arrojadite

arrojadite

[‚ar·ə′jä‚dīt]
(mineralogy)
Na2(Fe,Mn)5(PO4)4 Dark-green mineral crystallizing in the monoclinic system, being isostructural with dickinsonite and occurring in masses.
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References in periodicals archive ?
(1980) found that tripilite [Fe.sub.2](P[O.sub.4])F] (and probably other primary iron phosphates minerals such as triphylate, triplodite, and arrojadite) behaved similarly to primary apatite and could be dissolved by HCl.
At the Main Show, the Tyson's Minerals stand showed off sparkling, mostly thumbnail and miniature specimens of, among others, lustrous shaving-brush aggregates of acicular, deep blue gormanite crystals on beds of sharp, gemmy brown, rhombohedral siderite crystals; very lustrous, high-quality, sharp, blue-black lazulite crystals to 1.5 cm on siderite druses with quartz; white hexagonal-tabular crystals of whitlockite to 2 cm; lustrous pseudo-octahedral wardite crystals to 1.5 cm, in varying hues of colorless, green, yellow and brown: translucent white apatite prisms to 5 mm in little groups; and the rare arrojadite as lustrous brown, platy crystals to 3 mm densely covering matrix.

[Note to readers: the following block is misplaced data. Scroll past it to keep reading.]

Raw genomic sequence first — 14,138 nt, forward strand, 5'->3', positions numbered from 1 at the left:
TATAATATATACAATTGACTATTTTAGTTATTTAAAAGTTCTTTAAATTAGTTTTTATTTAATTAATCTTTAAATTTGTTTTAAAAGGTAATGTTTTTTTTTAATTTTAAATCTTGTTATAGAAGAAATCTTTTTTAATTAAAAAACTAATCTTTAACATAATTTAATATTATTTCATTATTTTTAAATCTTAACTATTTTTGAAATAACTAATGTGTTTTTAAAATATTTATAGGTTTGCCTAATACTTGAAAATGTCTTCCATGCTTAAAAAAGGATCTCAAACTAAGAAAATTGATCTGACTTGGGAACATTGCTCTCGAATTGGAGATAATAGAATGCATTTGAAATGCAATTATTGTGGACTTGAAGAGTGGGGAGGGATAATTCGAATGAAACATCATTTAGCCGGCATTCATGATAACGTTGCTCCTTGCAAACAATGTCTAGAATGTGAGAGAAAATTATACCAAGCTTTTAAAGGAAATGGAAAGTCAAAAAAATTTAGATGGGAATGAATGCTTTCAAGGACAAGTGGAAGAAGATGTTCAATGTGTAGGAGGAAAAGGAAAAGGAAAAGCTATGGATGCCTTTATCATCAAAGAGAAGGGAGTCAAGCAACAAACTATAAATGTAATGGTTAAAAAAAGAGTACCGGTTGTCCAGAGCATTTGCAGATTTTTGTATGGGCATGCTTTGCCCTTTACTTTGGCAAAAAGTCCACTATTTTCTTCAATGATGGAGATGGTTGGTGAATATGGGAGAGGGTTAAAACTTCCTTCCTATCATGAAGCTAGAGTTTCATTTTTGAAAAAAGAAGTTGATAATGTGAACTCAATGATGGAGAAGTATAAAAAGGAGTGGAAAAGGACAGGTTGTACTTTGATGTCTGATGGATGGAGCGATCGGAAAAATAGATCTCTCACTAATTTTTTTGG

No micromounts, these new ones, but rather lustrous gray-white to palest green, translucent tabular crystals from 5 mm to 2 cm, growing individually and as tight clusters on dark blue matrix of massive rare phosphates (gormanite, kulanite, arrojadite, etc.).
More recently the list has been expanded to include jahnsite (Moore and Ito, 1978a), arrojadite (Moore and Ito, 1979), dufrenite and one unidentified zinc phosphate (Hirson, 1965) having lower refractive indices than the zincian rockbridgeite of Lindberg and Frondel, 1950), a kidwellite-like mineral (Moore and Ito, 1978b) and johnsomervilleite (Araki and Moore, 1981).
Arrojadite occurs at Sapucaia as small, bottle-green to yellowish green patches in vivianite-stained triphylite that was common in the beryl-rich zone (worked 1975-1977).
The suffix nomenclature (single and multiple) has subsequently been used in revised nomenclature schemes for several mineral groups: zeolites (Coombs et al., 1997), labuntsovites (Chukanov et al., 2002), arrojadites (Chopin et al., 2006) and epidotes (Armbruster et al, 2006).